If there’s any questions in assembling the kissing ball, refer to the rather hilarious video of Martha Stewart and Stephen Colbert making this craft. It’s beyond obvious that Martha doesn’t watch the Report or have much patience for Stephen’s antics…and that alone is worth the price of admission.
Tools and Materials
- Iron, binder clips, scissors, hot glue gun and glue sticks
- Light green Dupioni silk (about 1/4 yard)
- Iron-on matte vinyl
- Leaf template
- Green and black permanent markers
- Floral pins with 1/4- to 3/8-inch white pearl heads
- Small pine cones (about 1 to 1 1/2 inches in size)
- S-shaped floral pins
- Floral wire
- Small (1-inch) white ball ornaments, enough to cover Styrofoam ball
- Glittering glue
- Styrofoam ball (any size from 3 to 8 inches will work)
- Large screw eye hook
- Metallic silver floral spray paint (make sure spray paint is for use on floral items; regular spray paint will melt the Styrofoam)
- Silk ribbon in a coordinating color
How to create the ball:
- Cut silk into an 11-by-17-inch piece. Apply an iron-on matte vinyl to one side of the silk, following the manufacturer’s instructions.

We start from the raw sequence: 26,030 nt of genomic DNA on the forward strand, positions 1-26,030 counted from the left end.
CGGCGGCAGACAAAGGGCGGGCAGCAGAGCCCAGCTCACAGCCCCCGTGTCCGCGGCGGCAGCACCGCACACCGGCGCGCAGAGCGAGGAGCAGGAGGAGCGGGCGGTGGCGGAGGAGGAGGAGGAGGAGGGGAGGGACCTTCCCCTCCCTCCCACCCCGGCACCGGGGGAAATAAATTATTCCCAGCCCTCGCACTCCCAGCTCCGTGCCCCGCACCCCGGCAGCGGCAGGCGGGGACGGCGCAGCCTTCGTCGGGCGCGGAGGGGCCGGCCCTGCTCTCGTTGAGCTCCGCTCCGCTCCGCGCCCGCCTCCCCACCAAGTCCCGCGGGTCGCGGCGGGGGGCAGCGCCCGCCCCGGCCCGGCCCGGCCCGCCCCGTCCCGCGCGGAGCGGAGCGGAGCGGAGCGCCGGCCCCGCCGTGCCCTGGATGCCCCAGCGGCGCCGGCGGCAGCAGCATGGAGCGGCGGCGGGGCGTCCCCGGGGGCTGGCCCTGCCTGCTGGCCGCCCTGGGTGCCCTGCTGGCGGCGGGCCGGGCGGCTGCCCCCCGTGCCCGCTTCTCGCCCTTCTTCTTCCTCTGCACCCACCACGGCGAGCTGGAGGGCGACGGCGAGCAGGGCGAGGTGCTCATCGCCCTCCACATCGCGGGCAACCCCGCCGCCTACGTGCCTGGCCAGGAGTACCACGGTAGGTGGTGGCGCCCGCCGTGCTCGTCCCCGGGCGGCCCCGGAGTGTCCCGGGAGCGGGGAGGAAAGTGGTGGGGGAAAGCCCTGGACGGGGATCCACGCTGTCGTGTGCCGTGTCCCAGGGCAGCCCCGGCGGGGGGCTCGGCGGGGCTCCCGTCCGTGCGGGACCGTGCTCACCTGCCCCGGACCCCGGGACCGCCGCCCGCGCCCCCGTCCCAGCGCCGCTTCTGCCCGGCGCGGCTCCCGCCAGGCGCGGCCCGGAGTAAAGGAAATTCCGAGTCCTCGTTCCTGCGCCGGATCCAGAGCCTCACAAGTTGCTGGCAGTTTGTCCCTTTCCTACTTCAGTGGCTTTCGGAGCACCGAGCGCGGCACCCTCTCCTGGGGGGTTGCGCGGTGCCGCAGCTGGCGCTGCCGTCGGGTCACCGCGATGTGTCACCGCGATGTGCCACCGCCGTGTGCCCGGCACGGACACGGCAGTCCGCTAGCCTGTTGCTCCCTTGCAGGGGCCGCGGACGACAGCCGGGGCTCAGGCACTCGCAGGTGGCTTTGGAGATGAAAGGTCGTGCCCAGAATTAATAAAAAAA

- Fold the silk into quarters accordion style, lengthwise, with the vinyl side facing out so there are 4 layers. Cut off any excess and clamp with binder clips.
- Print leaf template and cut out. Trace leaves onto vinyl of folded silk with a green permanent marker. Cut out leaves with silk still folded, so you are cutting out four leaves at a time. Move binder clips as you cut to keep layers from shifting.
- Use pearl head floral pins to make berries. Make a dot on each of the pin heads with a black permanent marker, and wrap pins together in twos with floral tape. Wrap silk leaves around the paired pins and secure with more floral tape to create small mistletoe sprigs. Repeat to make enough sprigs for your kissing ball (we made about 35 for a 6-inch ball).
- Attach pinecones to S-shaped floral pins with floral wire.
- Paint glue on the small ball ornaments, and glitter using an assortment of colors (we used White Gold and Coarse Crystal). Paint glue onto pine cones, and glitter. Set ornaments and pine cones aside to dry.
- Insert a large screw eye into the Styrofoam ball and spray paint the ball with metallic silver floral spray paint.
- Start assembling the kissing ball by inserting the small ball ornaments into the Styrofoam ball, side by side. Poke holes in the Styrofoam ball with the stem of the ornament, and add a little hot glue to the hole. Insert the ornament back into the hole. Repeat until the whole ball is covered. (Note: It’s OK if there are some small blank spaces between some ornaments; these will be filled in with mistletoe and pine cones.)
- Finish decorating the kissing ball by inserting the pine cones on pins and mistletoe sprigs into the foam all around the ball.
- Attach a silk ribbon to the eye hook to hang the kissing ball.